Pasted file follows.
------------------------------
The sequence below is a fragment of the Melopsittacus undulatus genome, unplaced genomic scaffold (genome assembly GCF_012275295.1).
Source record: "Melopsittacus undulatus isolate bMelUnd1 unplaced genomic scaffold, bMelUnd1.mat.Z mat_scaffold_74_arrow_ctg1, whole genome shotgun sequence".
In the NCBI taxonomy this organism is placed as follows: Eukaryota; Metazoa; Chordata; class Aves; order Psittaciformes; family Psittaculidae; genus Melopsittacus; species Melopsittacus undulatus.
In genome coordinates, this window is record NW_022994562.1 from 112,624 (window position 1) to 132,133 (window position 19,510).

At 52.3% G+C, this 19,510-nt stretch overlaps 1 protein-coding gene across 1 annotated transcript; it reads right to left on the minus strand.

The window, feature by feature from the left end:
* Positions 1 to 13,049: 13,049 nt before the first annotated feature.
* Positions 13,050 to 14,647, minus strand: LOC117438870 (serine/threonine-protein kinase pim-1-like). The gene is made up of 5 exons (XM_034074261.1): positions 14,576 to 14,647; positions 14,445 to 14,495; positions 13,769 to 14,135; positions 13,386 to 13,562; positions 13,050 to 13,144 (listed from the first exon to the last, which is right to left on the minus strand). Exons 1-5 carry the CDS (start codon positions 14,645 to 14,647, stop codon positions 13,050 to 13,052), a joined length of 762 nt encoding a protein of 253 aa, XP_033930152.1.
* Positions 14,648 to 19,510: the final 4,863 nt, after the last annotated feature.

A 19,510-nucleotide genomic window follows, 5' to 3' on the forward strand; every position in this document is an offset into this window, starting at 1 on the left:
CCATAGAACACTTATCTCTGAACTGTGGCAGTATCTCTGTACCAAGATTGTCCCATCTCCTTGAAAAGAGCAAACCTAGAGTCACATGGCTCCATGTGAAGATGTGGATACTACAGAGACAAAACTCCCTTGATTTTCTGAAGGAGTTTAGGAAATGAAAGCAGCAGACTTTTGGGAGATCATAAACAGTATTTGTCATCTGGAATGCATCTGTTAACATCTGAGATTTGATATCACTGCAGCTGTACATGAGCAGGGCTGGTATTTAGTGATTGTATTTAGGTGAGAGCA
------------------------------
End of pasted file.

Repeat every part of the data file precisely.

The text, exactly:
The sequence below is a fragment of the Melopsittacus undulatus genome, unplaced genomic scaffold (genome assembly GCF_012275295.1).
Source record: "Melopsittacus undulatus isolate bMelUnd1 unplaced genomic scaffold, bMelUnd1.mat.Z mat_scaffold_74_arrow_ctg1, whole genome shotgun sequence".
In the NCBI taxonomy this organism is placed as follows: Eukaryota; Metazoa; Chordata; class Aves; order Psittaciformes; family Psittaculidae; genus Melopsittacus; species Melopsittacus undulatus.
In genome coordinates, this window is record NW_022994562.1 from 112,624 (window position 1) to 132,133 (window position 19,510).

At 52.3% G+C, this 19,510-nt stretch overlaps 1 protein-coding gene across 1 annotated transcript; it reads right to left on the minus strand.

The window, feature by feature from the left end:
* Positions 1 to 13,049: 13,049 nt before the first annotated feature.
* Positions 13,050 to 14,647, minus strand: LOC117438870 (serine/threonine-protein kinase pim-1-like). The gene is made up of 5 exons (XM_034074261.1): positions 14,576 to 14,647; positions 14,445 to 14,495; positions 13,769 to 14,135; positions 13,386 to 13,562; positions 13,050 to 13,144 (listed from the first exon to the last, which is right to left on the minus strand). Exons 1-5 carry the CDS (start codon positions 14,645 to 14,647, stop codon positions 13,050 to 13,052), a joined length of 762 nt encoding a protein of 253 aa, XP_033930152.1.
* Positions 14,648 to 19,510: the final 4,863 nt, after the last annotated feature.

A 19,510-nucleotide genomic window follows, 5' to 3' on the forward strand; every position in this document is an offset into this window, starting at 1 on the left:
CCATAGAACACTTATCTCTGAACTGTGGCAGTATCTCTGTACCAAGATTGTCCCATCTCCTTGAAAAGAGCAAACCTAGAGTCACATGGCTCCATGTGAAGATGTGGATACTACAGAGACAAAACTCCCTTGATTTTCTGAAGGAGTTTAGGAAATGAAAGCAGCAGACTTTTGGGAGATCATAAACAGTATTTGTCATCTGGAATGCATCTGTTAACATCTGAGATTTGATATCACTGCAGCTGTACATGAGCAGGGCTGGTATTTAGTGATTGTATTTAGGTGAGAGCA